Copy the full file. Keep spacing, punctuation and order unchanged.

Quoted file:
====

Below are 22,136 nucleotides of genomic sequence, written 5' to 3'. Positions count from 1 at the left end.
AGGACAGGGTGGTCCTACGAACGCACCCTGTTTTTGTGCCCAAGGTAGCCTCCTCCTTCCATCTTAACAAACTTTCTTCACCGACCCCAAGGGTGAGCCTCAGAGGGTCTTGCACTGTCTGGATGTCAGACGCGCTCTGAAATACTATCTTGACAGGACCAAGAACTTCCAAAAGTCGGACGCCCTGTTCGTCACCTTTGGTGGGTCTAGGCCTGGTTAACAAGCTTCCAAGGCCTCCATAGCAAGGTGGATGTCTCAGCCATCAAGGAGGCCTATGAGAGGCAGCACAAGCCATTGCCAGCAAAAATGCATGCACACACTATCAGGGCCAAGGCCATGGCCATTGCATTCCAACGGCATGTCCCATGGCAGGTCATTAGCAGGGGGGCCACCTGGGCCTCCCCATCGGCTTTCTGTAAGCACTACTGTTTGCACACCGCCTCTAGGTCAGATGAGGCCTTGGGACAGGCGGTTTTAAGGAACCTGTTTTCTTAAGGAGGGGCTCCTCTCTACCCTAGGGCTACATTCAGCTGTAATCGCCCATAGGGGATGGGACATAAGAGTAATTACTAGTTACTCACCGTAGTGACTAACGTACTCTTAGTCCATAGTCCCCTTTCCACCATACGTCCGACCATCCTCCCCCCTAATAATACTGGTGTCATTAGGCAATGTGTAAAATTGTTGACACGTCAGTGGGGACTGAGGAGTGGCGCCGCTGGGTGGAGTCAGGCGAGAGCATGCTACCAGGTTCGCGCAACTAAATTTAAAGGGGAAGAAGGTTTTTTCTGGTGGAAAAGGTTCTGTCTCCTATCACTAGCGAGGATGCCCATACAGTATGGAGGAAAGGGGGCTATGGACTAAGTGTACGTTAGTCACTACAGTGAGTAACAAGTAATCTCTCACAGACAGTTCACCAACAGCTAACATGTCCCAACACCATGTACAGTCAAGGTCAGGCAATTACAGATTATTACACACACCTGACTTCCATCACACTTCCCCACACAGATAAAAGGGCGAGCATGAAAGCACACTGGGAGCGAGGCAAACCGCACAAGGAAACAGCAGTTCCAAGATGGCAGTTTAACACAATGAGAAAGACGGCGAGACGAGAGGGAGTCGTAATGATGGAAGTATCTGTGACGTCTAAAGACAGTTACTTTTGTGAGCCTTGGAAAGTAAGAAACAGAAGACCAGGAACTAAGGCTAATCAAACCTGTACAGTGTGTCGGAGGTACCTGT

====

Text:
Below are 22,136 nucleotides of genomic sequence, written 5' to 3'. Positions count from 1 at the left end.
AGGACAGGGTGGTCCTACGAACGCACCCTGTTTTTGTGCCCAAGGTAGCCTCCTCCTTCCATCTTAACAAACTTTCTTCACCGACCCCAAGGGTGAGCCTCAGAGGGTCTTGCACTGTCTGGATGTCAGACGCGCTCTGAAATACTATCTTGACAGGACCAAGAACTTCCAAAAGTCGGACGCCCTGTTCGTCACCTTTGGTGGGTCTAGGCCTGGTTAACAAGCTTCCAAGGCCTCCATAGCAAGGTGGATGTCTCAGCCATCAAGGAGGCCTATGAGAGGCAGCACAAGCCATTGCCAGCAAAAATGCATGCACACACTATCAGGGCCAAGGCCATGGCCATTGCATTCCAACGGCATGTCCCATGGCAGGTCATTAGCAGGGGGGCCACCTGGGCCTCCCCATCGGCTTTCTGTAAGCACTACTGTTTGCACACCGCCTCTAGGTCAGATGAGGCCTTGGGACAGGCGGTTTTAAGGAACCTGTTTTCTTAAGGAGGGGCTCCTCTCTACCCTAGGGCTACATTCAGCTGTAATCGCCCATAGGGGATGGGACATAAGAGTAATTACTAGTTACTCACCGTAGTGACTAACGTACTCTTAGTCCATAGTCCCCTTTCCACCATACGTCCGACCATCCTCCCCCCTAATAATACTGGTGTCATTAGGCAATGTGTAAAATTGTTGACACGTCAGTGGGGACTGAGGAGTGGCGCCGCTGGGTGGAGTCAGGCGAGAGCATGCTACCAGGTTCGCGCAACTAAATTTAAAGGGGAAGAAGGTTTTTTCTGGTGGAAAAGGTTCTGTCTCCTATCACTAGCGAGGATGCCCATACAGTATGGAGGAAAGGGGGCTATGGACTAAGTGTACGTTAGTCACTACAGTGAGTAACAAGTAATCTCTCACAGACAGTTCACCAACAGCTAACATGTCCCAACACCATGTACAGTCAAGGTCAGGCAATTACAGATTATTACACACACCTGACTTCCATCACACTTCCCCACACAGATAAAAGGGCGAGCATGAAAGCACACTGGGAGCGAGGCAAACCGCACAAGGAAACAGCAGTTCCAAGATGGCAGTTTAACACAATGAGAAAGACGGCGAGACGAGAGGGAGTCGTAATGATGGAAGTATCTGTGACGTCTAAAGACAGTTACTTTTGTGAGCCTTGGAAAGTAAGAAACAGAAGACCAGGAACTAAGGCTAATCAAACCTGTACAGTGTGTCGGAGGTACCTGT